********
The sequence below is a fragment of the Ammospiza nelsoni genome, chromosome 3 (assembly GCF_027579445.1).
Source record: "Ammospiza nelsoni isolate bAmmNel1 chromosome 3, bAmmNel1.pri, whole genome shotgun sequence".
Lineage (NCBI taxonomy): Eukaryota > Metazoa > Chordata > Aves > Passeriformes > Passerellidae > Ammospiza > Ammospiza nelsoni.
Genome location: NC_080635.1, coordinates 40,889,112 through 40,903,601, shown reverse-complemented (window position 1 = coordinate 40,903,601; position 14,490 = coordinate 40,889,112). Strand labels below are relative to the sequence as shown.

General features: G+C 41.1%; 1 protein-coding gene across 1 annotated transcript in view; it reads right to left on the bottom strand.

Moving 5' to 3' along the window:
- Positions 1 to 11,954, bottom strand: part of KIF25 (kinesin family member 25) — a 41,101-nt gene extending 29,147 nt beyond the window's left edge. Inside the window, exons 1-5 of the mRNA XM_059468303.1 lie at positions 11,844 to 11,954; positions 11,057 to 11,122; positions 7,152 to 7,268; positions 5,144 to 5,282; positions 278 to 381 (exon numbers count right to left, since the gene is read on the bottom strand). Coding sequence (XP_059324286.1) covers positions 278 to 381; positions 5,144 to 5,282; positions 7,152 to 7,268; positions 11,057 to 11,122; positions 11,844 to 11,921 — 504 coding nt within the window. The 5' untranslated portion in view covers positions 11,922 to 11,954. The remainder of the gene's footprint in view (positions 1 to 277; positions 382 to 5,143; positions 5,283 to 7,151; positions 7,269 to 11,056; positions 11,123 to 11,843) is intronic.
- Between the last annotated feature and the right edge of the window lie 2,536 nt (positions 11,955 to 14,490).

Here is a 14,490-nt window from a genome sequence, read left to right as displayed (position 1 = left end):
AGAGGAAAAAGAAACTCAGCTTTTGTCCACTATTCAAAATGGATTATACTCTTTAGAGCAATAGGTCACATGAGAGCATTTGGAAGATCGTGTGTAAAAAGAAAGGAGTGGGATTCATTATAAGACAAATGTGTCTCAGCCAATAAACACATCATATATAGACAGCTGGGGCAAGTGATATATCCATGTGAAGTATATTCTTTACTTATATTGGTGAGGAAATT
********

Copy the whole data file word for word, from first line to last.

The sequence below is a fragment of the Ammospiza nelsoni genome, chromosome 3 (assembly GCF_027579445.1).
Source record: "Ammospiza nelsoni isolate bAmmNel1 chromosome 3, bAmmNel1.pri, whole genome shotgun sequence".
Lineage (NCBI taxonomy): Eukaryota > Metazoa > Chordata > Aves > Passeriformes > Passerellidae > Ammospiza > Ammospiza nelsoni.
Genome location: NC_080635.1, coordinates 40,889,112 through 40,903,601, shown reverse-complemented (window position 1 = coordinate 40,903,601; position 14,490 = coordinate 40,889,112). Strand labels below are relative to the sequence as shown.

General features: G+C 41.1%; 1 protein-coding gene across 1 annotated transcript in view; it reads right to left on the bottom strand.

Moving 5' to 3' along the window:
- Positions 1 to 11,954, bottom strand: part of KIF25 (kinesin family member 25) — a 41,101-nt gene extending 29,147 nt beyond the window's left edge. Inside the window, exons 1-5 of the mRNA XM_059468303.1 lie at positions 11,844 to 11,954; positions 11,057 to 11,122; positions 7,152 to 7,268; positions 5,144 to 5,282; positions 278 to 381 (exon numbers count right to left, since the gene is read on the bottom strand). Coding sequence (XP_059324286.1) covers positions 278 to 381; positions 5,144 to 5,282; positions 7,152 to 7,268; positions 11,057 to 11,122; positions 11,844 to 11,921 — 504 coding nt within the window. The 5' untranslated portion in view covers positions 11,922 to 11,954. The remainder of the gene's footprint in view (positions 1 to 277; positions 382 to 5,143; positions 5,283 to 7,151; positions 7,269 to 11,056; positions 11,123 to 11,843) is intronic.
- Between the last annotated feature and the right edge of the window lie 2,536 nt (positions 11,955 to 14,490).

Here is a 14,490-nt window from a genome sequence, read left to right as displayed (position 1 = left end):
AGAGGAAAAAGAAACTCAGCTTTTGTCCACTATTCAAAATGGATTATACTCTTTAGAGCAATAGGTCACATGAGAGCATTTGGAAGATCGTGTGTAAAAAGAAAGGAGTGGGATTCATTATAAGACAAATGTGTCTCAGCCAATAAACACATCATATATAGACAGCTGGGGCAAGTGATATATCCATGTGAAGTATATTCTTTACTTATATTGGTGAGGAAATT